Situational cues surrounding family physicians seeking external resources while self-monitoring in practice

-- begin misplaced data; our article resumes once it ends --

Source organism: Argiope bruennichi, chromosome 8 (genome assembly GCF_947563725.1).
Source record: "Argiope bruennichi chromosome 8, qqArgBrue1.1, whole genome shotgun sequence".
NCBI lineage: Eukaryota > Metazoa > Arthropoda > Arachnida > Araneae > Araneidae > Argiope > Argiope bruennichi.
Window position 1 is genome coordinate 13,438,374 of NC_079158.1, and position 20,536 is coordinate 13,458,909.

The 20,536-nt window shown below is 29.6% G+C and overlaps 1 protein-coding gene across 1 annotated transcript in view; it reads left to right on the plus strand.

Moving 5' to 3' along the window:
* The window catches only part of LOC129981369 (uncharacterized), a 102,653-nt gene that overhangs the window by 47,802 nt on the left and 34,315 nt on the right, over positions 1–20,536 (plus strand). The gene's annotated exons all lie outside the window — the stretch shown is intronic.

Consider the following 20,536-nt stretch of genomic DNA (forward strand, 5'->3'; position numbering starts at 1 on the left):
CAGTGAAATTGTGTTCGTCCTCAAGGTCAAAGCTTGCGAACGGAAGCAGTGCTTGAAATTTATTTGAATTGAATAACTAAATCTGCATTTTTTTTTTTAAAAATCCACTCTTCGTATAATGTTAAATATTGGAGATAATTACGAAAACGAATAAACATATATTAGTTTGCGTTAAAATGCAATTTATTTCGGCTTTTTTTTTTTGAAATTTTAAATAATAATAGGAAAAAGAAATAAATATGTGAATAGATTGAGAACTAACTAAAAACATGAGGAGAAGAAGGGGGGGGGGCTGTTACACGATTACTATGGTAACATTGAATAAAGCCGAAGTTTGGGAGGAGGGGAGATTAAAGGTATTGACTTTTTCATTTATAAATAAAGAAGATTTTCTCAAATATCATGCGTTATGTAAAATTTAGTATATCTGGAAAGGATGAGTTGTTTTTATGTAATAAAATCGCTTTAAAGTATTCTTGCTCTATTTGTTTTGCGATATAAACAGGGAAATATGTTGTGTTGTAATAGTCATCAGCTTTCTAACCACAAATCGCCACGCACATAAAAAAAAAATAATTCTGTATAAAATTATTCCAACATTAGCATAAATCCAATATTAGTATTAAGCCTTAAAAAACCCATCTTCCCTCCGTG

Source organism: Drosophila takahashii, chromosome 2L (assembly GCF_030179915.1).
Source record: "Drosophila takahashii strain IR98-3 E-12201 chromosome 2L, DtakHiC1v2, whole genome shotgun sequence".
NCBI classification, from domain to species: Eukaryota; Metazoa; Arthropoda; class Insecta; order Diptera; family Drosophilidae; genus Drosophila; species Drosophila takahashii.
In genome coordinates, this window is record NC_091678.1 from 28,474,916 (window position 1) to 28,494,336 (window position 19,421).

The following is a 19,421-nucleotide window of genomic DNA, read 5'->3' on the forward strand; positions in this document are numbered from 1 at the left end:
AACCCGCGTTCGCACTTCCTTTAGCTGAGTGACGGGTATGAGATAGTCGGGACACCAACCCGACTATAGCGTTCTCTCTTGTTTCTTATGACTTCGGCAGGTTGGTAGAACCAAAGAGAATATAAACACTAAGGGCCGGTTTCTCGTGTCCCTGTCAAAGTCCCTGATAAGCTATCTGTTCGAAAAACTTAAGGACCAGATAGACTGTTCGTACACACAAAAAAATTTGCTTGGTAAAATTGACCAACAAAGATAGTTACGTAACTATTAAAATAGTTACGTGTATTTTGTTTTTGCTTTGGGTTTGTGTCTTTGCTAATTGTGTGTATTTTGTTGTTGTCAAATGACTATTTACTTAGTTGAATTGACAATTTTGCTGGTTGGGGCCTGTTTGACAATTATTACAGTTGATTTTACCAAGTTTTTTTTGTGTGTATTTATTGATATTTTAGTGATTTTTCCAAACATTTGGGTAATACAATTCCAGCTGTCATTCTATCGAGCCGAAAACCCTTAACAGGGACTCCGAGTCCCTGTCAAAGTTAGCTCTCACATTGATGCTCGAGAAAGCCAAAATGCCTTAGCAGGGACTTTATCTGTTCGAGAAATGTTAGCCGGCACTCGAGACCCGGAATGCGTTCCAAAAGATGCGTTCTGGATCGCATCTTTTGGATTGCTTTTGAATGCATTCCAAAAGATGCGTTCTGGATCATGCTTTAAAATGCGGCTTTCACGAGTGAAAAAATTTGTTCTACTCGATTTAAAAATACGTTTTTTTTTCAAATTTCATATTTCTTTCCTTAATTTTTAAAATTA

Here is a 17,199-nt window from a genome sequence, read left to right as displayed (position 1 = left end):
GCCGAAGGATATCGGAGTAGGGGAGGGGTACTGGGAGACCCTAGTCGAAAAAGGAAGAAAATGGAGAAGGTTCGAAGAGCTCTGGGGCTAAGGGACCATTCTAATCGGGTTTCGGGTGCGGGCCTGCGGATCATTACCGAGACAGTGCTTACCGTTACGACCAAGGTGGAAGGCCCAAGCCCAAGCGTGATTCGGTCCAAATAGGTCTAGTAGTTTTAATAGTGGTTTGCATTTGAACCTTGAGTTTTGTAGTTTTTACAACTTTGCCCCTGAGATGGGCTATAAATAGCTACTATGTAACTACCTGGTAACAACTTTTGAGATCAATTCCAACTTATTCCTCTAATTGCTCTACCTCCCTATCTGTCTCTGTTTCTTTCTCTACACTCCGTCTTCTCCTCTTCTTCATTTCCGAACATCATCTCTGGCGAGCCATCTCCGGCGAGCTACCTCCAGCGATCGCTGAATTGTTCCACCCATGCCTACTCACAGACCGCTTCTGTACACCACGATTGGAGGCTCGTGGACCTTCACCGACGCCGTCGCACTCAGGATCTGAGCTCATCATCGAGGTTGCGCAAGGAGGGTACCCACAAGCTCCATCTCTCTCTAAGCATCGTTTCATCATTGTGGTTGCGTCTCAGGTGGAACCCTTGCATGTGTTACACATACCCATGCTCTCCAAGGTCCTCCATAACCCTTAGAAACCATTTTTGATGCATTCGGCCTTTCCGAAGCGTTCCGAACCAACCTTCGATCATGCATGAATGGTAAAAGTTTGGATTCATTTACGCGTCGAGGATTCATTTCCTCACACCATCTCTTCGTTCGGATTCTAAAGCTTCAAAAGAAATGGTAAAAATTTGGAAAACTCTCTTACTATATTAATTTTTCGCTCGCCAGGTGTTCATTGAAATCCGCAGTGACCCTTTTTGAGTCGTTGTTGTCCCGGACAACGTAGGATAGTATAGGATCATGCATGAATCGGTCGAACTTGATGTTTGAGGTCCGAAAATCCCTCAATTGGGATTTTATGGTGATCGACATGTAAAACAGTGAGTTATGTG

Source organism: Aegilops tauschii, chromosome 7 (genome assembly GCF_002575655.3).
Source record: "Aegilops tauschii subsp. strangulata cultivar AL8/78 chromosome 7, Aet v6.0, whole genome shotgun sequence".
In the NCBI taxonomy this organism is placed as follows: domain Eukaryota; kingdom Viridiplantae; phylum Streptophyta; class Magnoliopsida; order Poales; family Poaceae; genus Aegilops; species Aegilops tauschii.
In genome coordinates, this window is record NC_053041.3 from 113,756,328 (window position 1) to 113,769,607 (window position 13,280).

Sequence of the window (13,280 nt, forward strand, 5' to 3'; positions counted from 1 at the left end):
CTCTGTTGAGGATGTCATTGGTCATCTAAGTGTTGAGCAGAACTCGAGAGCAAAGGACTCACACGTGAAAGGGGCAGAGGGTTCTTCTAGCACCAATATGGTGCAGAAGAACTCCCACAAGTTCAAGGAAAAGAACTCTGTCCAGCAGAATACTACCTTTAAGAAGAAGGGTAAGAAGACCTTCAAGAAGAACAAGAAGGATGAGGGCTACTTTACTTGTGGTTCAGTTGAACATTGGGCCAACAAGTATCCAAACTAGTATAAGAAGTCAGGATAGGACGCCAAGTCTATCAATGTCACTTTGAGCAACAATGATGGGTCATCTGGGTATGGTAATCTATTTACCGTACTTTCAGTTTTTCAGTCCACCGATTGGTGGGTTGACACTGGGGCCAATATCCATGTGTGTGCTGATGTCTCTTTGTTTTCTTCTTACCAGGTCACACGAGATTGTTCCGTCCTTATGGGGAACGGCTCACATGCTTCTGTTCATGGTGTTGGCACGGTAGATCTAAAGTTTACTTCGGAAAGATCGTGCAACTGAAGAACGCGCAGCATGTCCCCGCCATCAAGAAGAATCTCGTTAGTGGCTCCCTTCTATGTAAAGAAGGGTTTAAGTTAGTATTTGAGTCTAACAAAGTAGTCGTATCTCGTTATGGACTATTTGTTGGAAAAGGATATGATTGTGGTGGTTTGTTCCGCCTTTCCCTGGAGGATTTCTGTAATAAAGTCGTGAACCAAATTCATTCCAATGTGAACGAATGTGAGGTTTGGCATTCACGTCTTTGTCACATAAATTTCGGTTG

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Many models of safe and effective clinical decision making in medical practice emphasize the importance of recognizing moments of uncertainty and seeking help accordingly. This is not always done effectively, but we know little about what cues prompt health professionals to call on resources beyond their own knowledge or skill set. Such information would offer guidance regarding how systems might be designed to offer better individual support. In this study, the authors explored the situational factors that are present during moments of uncertainty that lead primary care physicians to access external resources. To do so, a generic qualitative exploratory analysis was conducted on 72 narratives collected through audio recorder-based, self-observational, journaling completed by 12 purposively selected family physicians. Participants were asked to provide a detailed descriptive account of the circumstances surrounding their consultation of external resources immediately after 6 sequential patient encounters in which they felt compelled to seek such support. Thematic analysis of the transcripts was performed to better understand participants' experiences of the social, contextual, and personal features surrounding decisions to seek support. When doing so we observed that specific features of patient encounters were routinely present when physicians decided to access external sources for help. These included medical aspects of the case (e.g., complex presentations), social aspects (e.g., the presence of another individual), and personal factors (e.g., feeling a need for reassurance). External resources were seen as an opportunity for verification, a mechanism to increase patient satisfaction, and a means through which to defend decision-making. Accessing such resources appeared to influence the physician-patient relationship for various reasons. Recognition and further study of the cues that prompt use of external information will further our understanding of physicians' behavioural responses to challenging/uncertain situations, highlight mechanisms through which a culture of self-directed assessment seeking might be encouraged, and offer guidance regarding ways in which physicians can be encouraged to practice mindfully. Our results make it clear that reasons for which primary care physicians seek the support of external resources may be multifactorial and, therefore, one should be cautious when inferring reasons for the pursuit of such support.
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